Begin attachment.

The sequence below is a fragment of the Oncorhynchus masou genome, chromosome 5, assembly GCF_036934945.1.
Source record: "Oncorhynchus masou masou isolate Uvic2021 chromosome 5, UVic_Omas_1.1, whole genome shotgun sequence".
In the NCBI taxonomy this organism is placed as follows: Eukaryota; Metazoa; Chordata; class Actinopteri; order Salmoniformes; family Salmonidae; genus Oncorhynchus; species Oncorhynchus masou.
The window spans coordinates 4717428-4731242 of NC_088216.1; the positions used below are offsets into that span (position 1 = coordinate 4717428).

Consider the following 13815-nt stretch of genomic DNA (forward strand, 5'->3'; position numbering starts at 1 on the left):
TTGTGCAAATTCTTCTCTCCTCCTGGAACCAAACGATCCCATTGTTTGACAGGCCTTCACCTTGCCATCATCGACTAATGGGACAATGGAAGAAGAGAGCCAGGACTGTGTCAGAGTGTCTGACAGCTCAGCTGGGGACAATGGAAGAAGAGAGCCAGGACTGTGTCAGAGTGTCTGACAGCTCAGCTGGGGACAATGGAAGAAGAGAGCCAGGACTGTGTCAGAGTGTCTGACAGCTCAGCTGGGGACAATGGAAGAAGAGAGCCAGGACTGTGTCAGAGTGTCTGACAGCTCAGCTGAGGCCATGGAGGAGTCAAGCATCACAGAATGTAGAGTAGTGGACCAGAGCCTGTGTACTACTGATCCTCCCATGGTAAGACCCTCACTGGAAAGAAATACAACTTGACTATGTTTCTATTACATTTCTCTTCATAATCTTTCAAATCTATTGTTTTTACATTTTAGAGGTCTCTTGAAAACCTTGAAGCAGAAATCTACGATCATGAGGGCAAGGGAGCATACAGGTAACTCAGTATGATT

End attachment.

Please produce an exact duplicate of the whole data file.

The sequence below is a fragment of the Oncorhynchus masou genome, chromosome 5, assembly GCF_036934945.1.
Source record: "Oncorhynchus masou masou isolate Uvic2021 chromosome 5, UVic_Omas_1.1, whole genome shotgun sequence".
In the NCBI taxonomy this organism is placed as follows: Eukaryota; Metazoa; Chordata; class Actinopteri; order Salmoniformes; family Salmonidae; genus Oncorhynchus; species Oncorhynchus masou.
The window spans coordinates 4717428-4731242 of NC_088216.1; the positions used below are offsets into that span (position 1 = coordinate 4717428).

Consider the following 13815-nt stretch of genomic DNA (forward strand, 5'->3'; position numbering starts at 1 on the left):
TTGTGCAAATTCTTCTCTCCTCCTGGAACCAAACGATCCCATTGTTTGACAGGCCTTCACCTTGCCATCATCGACTAATGGGACAATGGAAGAAGAGAGCCAGGACTGTGTCAGAGTGTCTGACAGCTCAGCTGGGGACAATGGAAGAAGAGAGCCAGGACTGTGTCAGAGTGTCTGACAGCTCAGCTGGGGACAATGGAAGAAGAGAGCCAGGACTGTGTCAGAGTGTCTGACAGCTCAGCTGGGGACAATGGAAGAAGAGAGCCAGGACTGTGTCAGAGTGTCTGACAGCTCAGCTGAGGCCATGGAGGAGTCAAGCATCACAGAATGTAGAGTAGTGGACCAGAGCCTGTGTACTACTGATCCTCCCATGGTAAGACCCTCACTGGAAAGAAATACAACTTGACTATGTTTCTATTACATTTCTCTTCATAATCTTTCAAATCTATTGTTTTTACATTTTAGAGGTCTCTTGAAAACCTTGAAGCAGAAATCTACGATCATGAGGGCAAGGGAGCATACAGGTAACTCAGTATGATT